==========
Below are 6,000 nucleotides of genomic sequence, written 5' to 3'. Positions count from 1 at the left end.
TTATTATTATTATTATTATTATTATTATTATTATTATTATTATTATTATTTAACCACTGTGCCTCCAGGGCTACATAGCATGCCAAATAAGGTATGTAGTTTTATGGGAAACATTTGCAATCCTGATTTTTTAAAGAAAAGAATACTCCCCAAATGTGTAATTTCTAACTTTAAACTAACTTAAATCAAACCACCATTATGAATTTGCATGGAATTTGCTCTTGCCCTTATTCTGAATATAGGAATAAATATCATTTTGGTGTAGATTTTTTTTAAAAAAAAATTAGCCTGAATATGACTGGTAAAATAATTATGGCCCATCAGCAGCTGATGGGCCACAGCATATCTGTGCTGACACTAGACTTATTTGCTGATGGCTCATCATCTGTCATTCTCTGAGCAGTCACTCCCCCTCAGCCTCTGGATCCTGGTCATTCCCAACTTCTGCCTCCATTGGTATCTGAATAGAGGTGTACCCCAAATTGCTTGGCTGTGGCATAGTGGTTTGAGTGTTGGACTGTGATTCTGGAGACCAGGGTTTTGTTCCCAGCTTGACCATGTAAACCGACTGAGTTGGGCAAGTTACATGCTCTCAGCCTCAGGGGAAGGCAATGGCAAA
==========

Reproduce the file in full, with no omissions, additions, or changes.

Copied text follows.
Below are 6,000 nucleotides of genomic sequence, written 5' to 3'. Positions count from 1 at the left end.
TTATTATTATTATTATTATTATTATTATTATTATTATTATTATTATTATTTAACCACTGTGCCTCCAGGGCTACATAGCATGCCAAATAAGGTATGTAGTTTTATGGGAAACATTTGCAATCCTGATTTTTTAAAGAAAAGAATACTCCCCAAATGTGTAATTTCTAACTTTAAACTAACTTAAATCAAACCACCATTATGAATTTGCATGGAATTTGCTCTTGCCCTTATTCTGAATATAGGAATAAATATCATTTTGGTGTAGATTTTTTTTAAAAAAAAATTAGCCTGAATATGACTGGTAAAATAATTATGGCCCATCAGCAGCTGATGGGCCACAGCATATCTGTGCTGACACTAGACTTATTTGCTGATGGCTCATCATCTGTCATTCTCTGAGCAGTCACTCCCCCTCAGCCTCTGGATCCTGGTCATTCCCAACTTCTGCCTCCATTGGTATCTGAATAGAGGTGTACCCCAAATTGCTTGGCTGTGGCATAGTGGTTTGAGTGTTGGACTGTGATTCTGGAGACCAGGGTTTTGTTCCCAGCTTGACCATGTAAACCGACTGAGTTGGGCAAGTTACATGCTCTCAGCCTCAGGGGAAGGCAATGGCAAA